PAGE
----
The purpose of this article is to compare crime statistics between Texas LTC and non-LTC holders for AGG ASSAULT AGAINST PUB SERVANT in 2016. AGG ASSAULT AGAINST PUB SERVANT is defined as an intentional, knowing, or reckless attack against a public servant, such as a law enforcement officer, firefighter, or medical worker, that results in bodily injury. It is important to study the relationship between LTC holders and their propensity for criminal behavior, as it can help inform policy decisions related to the regulation and granting of licenses to carry.
The crime statistics for Texas LTC holders in regards to AGG ASSAULT AGAINST PUB SERVANT in 2016 showed 0 convictions among Texas LTC holders, while 161 convictions occurred among non-LTC holders. This data reveals that Texas LTC holders are less likely to be convicted of AGG ASSAULT AGAINST PUB SERVANT than non-LTC holders, with a comparison rate of 0% for LTC holders versus 100% for non-LTC holders.
Factors That May Contribute to the Difference in Crime Statistics Between Texas LTC and Non-LTC Holders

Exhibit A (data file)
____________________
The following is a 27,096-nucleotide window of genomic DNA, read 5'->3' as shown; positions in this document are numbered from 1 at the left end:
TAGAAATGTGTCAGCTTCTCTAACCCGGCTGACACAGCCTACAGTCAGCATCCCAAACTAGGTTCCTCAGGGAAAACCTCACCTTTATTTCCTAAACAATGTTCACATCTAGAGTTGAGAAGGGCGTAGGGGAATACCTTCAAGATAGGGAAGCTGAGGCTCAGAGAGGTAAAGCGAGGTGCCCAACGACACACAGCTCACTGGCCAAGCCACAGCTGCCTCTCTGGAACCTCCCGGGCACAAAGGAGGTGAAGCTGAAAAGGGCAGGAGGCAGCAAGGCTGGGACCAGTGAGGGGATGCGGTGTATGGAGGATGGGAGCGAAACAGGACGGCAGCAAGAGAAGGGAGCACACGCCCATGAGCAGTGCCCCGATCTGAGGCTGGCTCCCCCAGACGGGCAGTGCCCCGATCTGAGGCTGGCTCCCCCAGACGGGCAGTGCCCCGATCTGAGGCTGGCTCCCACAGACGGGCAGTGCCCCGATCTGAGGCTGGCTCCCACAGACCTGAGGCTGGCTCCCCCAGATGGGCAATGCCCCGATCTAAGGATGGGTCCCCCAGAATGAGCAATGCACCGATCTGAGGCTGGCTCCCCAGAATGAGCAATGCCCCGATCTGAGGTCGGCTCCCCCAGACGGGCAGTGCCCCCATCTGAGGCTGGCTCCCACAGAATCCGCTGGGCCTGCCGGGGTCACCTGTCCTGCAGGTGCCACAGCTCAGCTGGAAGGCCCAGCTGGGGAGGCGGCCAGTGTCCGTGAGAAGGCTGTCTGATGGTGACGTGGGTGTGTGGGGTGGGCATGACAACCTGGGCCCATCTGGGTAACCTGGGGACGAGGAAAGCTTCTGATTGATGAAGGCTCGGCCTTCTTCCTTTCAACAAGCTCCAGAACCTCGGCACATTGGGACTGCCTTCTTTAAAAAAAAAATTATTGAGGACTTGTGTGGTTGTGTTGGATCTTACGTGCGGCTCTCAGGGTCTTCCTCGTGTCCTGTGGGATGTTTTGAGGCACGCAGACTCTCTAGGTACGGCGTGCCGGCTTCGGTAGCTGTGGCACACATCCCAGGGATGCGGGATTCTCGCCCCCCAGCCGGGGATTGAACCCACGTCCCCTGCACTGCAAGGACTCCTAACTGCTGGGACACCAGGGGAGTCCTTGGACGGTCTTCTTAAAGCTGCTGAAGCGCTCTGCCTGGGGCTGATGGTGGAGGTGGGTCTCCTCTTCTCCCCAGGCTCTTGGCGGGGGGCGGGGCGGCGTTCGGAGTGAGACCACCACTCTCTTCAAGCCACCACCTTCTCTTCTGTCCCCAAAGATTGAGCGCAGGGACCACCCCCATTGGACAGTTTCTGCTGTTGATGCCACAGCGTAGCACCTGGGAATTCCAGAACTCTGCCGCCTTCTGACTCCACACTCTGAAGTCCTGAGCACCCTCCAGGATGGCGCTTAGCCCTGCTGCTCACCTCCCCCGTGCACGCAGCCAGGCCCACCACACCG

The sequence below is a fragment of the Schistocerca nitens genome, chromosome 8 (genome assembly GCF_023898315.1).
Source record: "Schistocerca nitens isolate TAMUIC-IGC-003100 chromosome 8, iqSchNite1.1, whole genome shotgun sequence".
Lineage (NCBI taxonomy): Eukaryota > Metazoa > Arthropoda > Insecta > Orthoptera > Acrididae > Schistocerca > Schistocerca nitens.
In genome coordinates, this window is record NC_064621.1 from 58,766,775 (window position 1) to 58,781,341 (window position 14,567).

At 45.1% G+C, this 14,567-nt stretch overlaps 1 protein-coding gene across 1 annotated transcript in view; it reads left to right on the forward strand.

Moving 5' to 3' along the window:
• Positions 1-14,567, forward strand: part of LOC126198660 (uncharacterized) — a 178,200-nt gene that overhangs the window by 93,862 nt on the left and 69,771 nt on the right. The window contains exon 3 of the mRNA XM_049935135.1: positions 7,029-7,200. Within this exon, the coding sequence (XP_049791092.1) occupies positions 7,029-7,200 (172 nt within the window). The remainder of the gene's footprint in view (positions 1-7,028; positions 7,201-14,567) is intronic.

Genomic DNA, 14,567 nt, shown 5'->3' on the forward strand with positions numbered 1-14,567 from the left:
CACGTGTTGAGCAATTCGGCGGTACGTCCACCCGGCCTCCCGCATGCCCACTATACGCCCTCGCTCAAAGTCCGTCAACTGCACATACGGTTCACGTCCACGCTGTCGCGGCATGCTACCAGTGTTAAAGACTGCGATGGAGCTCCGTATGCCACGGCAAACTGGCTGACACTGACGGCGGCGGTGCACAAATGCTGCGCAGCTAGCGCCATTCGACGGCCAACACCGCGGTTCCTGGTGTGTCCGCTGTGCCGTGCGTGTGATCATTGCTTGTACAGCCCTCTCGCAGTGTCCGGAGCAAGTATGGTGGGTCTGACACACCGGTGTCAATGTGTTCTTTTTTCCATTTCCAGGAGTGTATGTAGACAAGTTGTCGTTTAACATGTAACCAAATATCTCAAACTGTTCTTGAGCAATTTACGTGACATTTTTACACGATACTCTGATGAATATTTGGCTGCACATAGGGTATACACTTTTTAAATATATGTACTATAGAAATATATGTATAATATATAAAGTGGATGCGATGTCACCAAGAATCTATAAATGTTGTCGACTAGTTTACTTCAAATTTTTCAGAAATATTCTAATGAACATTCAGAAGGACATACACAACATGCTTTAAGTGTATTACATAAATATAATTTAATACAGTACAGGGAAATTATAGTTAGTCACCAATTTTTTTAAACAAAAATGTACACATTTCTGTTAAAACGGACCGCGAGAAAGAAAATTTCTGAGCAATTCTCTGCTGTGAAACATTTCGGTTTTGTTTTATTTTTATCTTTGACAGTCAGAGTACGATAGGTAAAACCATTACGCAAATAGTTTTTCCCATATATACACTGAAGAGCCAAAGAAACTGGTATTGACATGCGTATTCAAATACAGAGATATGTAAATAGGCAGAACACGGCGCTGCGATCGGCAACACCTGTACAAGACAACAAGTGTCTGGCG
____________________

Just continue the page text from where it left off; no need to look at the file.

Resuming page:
Several factors may contribute to the difference in crime statistics between Texas LTC and non-LTC holders. First, background checks and eligibility requirements for obtaining an LTC may help ensure that only those deemed not to be a danger to society are awarded licenses. Second, training and education for LTC holders may provide additional confidence that they can use their firearms responsibly and make wise decisions when confronted with potentially dangerous situations. Finally, the perception of risk and responsibility among LTC holders may cause them to be more mindful of their actions, as they know law enforcement or other public officials may be nearby and that their actions may be subject to scrutiny.
This article compared the crime statistics between Texas LTC and non-LTC holders for AGG ASSAULT AGAINST PUB SERVANT in 2016 and found that 0 convictions occurred among LTC holders compared to 161 convictions among non-LTC holders. Factors such as background checks, training, and perception of risk and responsibility may contribute to this difference in crime statistics. These findings have implications for the group with the higher percentage, as they suggest that certain policies, such as stringent eligibility requirements and additional training, could help reduce the number of convictions in this category.